We talk a lot about social media ROI here at Social Status – it drives the very core of our business.
It seems to be this elusive concept that either scares, or straight up confuses marketers, and this is why we talk about it so often.
So let’s break it down, and look at some of the key advantages of actually attributing a value to your social media campaigns/efforts.
What is Social Media Marketing ROI?
In its broadest sense, social media marketing ROI is the sum of all social media actions that add value to your business; or
Profit/total investment (budget, time etc.) X 100
In saying this, your definition will depend on what your organisation’s objectives are.
For example, if your organisation’s main objective for last financial quarter was to ‘foster engagement with mainstream audiences’ resources should have been focused on the awareness and interest levels of the funnel, and will you would therefore hold those metrics higher than bottom of the funnel conversion metrics.
In this case, ROI is not necessarily measured in profit, rather metrics such as reach and engagement. You would be able to quantify this by using metrics such as Cost Per Thousand (CPM) and Cost Per Engagement (CPE) versus the resources spent on them.
Why Is Social Media Marketing ROI Important to Know?
If you can measure it, you can sell it.
This may seem like an odd statement but let us explain what we mean by this.
You’re at your bi-annual budget meeting, looking to secure X amount for the next half of the financial year’s marketing budget. How do you secure X amount without historical data demonstrating how your past marketing efforts are attributing to the business’ goals?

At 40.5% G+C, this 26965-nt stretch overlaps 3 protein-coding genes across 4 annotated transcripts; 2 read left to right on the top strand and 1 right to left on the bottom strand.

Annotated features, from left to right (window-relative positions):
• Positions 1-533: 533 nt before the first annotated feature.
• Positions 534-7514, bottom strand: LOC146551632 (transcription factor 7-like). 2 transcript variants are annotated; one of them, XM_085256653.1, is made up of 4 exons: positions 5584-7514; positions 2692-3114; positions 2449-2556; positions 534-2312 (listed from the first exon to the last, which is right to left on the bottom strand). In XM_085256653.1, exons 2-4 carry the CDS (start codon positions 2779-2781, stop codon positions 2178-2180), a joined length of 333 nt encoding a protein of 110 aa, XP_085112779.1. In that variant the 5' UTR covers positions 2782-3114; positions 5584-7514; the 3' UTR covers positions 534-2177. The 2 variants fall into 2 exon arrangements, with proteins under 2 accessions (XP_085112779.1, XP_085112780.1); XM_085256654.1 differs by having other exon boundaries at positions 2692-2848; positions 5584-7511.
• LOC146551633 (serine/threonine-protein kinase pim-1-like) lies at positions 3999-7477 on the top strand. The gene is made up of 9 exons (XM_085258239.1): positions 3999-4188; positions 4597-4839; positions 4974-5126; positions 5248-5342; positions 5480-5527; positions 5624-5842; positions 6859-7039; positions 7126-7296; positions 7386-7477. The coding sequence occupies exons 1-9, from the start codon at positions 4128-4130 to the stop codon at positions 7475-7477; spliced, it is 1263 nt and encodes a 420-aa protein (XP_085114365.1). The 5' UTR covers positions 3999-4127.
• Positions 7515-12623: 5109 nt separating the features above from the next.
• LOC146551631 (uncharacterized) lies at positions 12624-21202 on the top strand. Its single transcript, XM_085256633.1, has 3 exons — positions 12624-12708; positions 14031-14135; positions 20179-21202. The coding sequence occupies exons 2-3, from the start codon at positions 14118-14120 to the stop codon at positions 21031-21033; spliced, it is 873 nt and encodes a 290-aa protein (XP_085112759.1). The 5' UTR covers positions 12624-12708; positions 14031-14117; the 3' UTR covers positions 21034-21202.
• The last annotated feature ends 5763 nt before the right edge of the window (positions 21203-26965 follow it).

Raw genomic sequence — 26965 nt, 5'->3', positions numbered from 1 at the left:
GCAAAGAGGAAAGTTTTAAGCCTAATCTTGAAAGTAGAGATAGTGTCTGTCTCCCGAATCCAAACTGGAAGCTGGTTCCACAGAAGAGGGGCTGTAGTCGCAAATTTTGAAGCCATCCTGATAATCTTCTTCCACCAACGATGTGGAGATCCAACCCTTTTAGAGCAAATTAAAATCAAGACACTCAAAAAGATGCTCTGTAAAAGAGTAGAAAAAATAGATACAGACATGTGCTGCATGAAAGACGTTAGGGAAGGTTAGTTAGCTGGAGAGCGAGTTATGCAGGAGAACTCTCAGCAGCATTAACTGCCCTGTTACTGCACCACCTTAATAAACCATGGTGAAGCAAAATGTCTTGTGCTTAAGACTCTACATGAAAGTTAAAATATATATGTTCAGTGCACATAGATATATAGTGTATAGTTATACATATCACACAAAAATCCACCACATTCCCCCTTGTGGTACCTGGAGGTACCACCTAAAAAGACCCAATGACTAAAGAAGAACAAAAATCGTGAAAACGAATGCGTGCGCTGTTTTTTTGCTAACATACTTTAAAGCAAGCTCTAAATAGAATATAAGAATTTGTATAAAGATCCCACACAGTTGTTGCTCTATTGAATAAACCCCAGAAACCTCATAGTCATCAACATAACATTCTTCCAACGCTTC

Having this figure/data allows marketers to justify and potentially alter the perception social has within their organisation.
Read: ‘How Continuously Monitoring Your Social Media Will Improve Your Next Social Media Campaign’
Knowing the value of our social media efforts (ROI) allows us to do the following;
- justify the value of social within an organisation
- secure executive/investor buy-in and justify budget commitments
- plan and delegate resources into tactics that are successfully delivering value and dismiss/rework those that are not
- identify gaps within your overall marketing efforts
- understand customer perceptions, expectations and wants
What is Brand Equity and What Does It Have to do With Social Media?
Brand Equity can be described as “a set of assets and liabilities linked to a brand, its name and symbol, that adds to or subtracts from the value provided by a product or service to a firm and/or to that firm’s customers” – David Aaker.
Generally, brand equity is looked at through 4 dimensions;
The brand’s distinct personality or features which aid to ‘humanise’ the brand
The brand’s saliency or awareness and how it fits with personal needs
The degree to which target audiences respect and regard a brand
The ability for a brand to emotionally influence their target audiences preferences and behaviour towards their intended outcomes
There are a number of ways social media aids in the nuturing and development of an organisation’s brand equity, with reference to the above 4 pillars:
Increasing Brand Awareness (Relevance)
The communication barriers between businesses and consumers are almost obsolete. We now have unprecedented access to larger numbers of our target consumers.
The social media landscape allows our consumers to forward and share our content to their own network, increasing both the organic and viral reach of our brand’s messaging – hello brand awareness.
Thought Leadership (Knowledge)
Social media has allowed companies to reach consumers at every point of the purchasing journey. By fostering this journey, we are able to communicate with our consumers to work out any pain points in that process, and potentially eliminate them.
By doing so, we are able to better understand our customers and their journey to influence the success of future campaigns.
Build a Brand Community (Esteem)
By actively engaging in two-way communication with our consumers we are able to develop strong brand communities, brand champions and increase brand loyalty. This aids in the positive sentiments associated with our brand, as well as increases word-of-mouth recommendations.
According to a Neilsen report, 68% of people will trust online opinions from other consumers and consider it a trustworthy source of information – so the fostering of positive and loyal online communities is clearly an important part of our brand equity.